The sun is but a million miles wide. Aldebaran has reddened, cooled, and swelled to 22 times our sun’s diameter as it has grown old. It shows us our solar system’s distant future, which our species will almost surely never witness, thank goodness.
The light from Aldebaran took 65 years to get to your eyes. I remember staring at Aldebaran during my 65th year and thinking, “The light entering my eyeballs right now erupted from the surface of that star on or about the day I was born. That light spent my entire life traveling through the immense emptiness in between.”
Low in the southeast is the brightest star of all — Sirius, the Dog Star, Orion’s faithful companion, in Canis Major. To the left of Orion’s shoulder is Orion’s other dog, the star Procyon in Canis Minor.
And on it goes. Below and to the left of Aldebaran is an abundance of bright stars in the constellation Orion, the Hunter. Above and to the left are the famous twins Castor and Pollux in Gemini. Above the Twins is the brilliant star Capella, the She-Goat, in the constellation Auriga, the Charioteer.
Of those stars, I remember Capella with the utmost fondness.
Right now, The Goat Star is almost straight overhead. When it is lower on the horizon, it flickers like a cosmic beacon against the darkness of the night.
Its twinkling gets so violent that it moves around in the sky and sometimes flashes from red to green and back again. The opera-glass view only adds to the effect.
If you were wondering why the gods encumbered the mighty Charioteer with a goat on his shoulder, the younger me shared your confusion.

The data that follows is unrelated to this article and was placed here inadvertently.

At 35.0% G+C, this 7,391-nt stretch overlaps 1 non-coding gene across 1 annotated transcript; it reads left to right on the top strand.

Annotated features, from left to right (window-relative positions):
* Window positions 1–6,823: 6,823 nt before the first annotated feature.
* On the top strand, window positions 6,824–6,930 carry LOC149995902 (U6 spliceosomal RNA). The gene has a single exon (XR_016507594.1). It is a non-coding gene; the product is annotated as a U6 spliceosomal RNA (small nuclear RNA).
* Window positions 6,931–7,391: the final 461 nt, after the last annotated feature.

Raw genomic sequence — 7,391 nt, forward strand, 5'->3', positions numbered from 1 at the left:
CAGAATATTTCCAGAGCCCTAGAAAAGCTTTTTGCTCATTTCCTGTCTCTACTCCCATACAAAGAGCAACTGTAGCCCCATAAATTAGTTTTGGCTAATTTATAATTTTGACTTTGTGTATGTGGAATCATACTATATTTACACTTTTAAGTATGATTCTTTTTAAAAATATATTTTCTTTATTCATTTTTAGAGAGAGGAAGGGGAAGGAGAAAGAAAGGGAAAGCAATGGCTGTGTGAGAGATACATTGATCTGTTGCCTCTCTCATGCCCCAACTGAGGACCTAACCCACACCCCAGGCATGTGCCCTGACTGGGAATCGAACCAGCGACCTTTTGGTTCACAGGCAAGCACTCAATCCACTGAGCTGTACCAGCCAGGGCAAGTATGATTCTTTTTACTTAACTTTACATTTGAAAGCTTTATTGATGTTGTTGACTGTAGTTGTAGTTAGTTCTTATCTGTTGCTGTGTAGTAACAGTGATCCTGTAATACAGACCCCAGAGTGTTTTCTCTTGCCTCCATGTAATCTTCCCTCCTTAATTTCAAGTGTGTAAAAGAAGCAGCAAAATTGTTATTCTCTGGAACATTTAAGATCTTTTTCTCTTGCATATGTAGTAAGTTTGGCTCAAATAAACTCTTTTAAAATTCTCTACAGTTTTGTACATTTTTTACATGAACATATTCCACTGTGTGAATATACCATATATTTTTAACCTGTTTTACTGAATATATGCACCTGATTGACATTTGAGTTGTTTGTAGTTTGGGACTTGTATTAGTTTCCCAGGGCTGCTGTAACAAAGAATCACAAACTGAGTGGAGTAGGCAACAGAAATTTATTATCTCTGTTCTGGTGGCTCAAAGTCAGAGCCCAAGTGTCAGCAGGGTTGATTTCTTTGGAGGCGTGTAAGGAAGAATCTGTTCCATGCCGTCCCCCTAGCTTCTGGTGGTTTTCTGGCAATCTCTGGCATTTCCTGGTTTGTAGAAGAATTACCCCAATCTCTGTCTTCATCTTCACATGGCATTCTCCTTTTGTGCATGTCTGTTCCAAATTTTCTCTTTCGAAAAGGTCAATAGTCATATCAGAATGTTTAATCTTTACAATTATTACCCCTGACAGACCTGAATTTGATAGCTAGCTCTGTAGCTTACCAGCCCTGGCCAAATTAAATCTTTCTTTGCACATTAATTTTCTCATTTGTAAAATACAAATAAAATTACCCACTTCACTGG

Every star, every planet, every constellation has its own ongoing story. A single human life cannot capture them all — nor can it encapsulate or truly understand the immensity you see in the eye’s single sweep of the evening sky.
To this day, I feel incapable of putting it into words. But I’ll try.
The stars were very far away. I wanted to reach out and touch them, but they were beyond my grasp. I felt the lonesomeness of a kid standing on a ball of rock surrounded by an immensity of space.
As an avid science-fiction reader, I imagined civilizations on planets orbiting those stars. Even then, I had persuaded myself that we would never come into contact with them. But, oh, how I hungered to visit those shimmering, distant places.
Instinctively, I realized that humans would never touch the stars, at least not in the pathetically short life of one human being. Someday, maybe, but not in my lifetime.
My adulthood brought a complex matrix of human interactions, and my youthful cravings faded. My advancing age has engendered a desire for the comforts of hearth and home.
For excitement, I content myself with the sublime sorrow of “Un bel dì” in “Madame Butterfly” or the heavenly heights of the Sextet in “Lucia di Lammermoor.”
Still, from time to time, I stand alone on a cold winter’s night under a warm starry blanket. Suddenly, my youthful yearning stirs, and my heart again hungers to wander among the stars.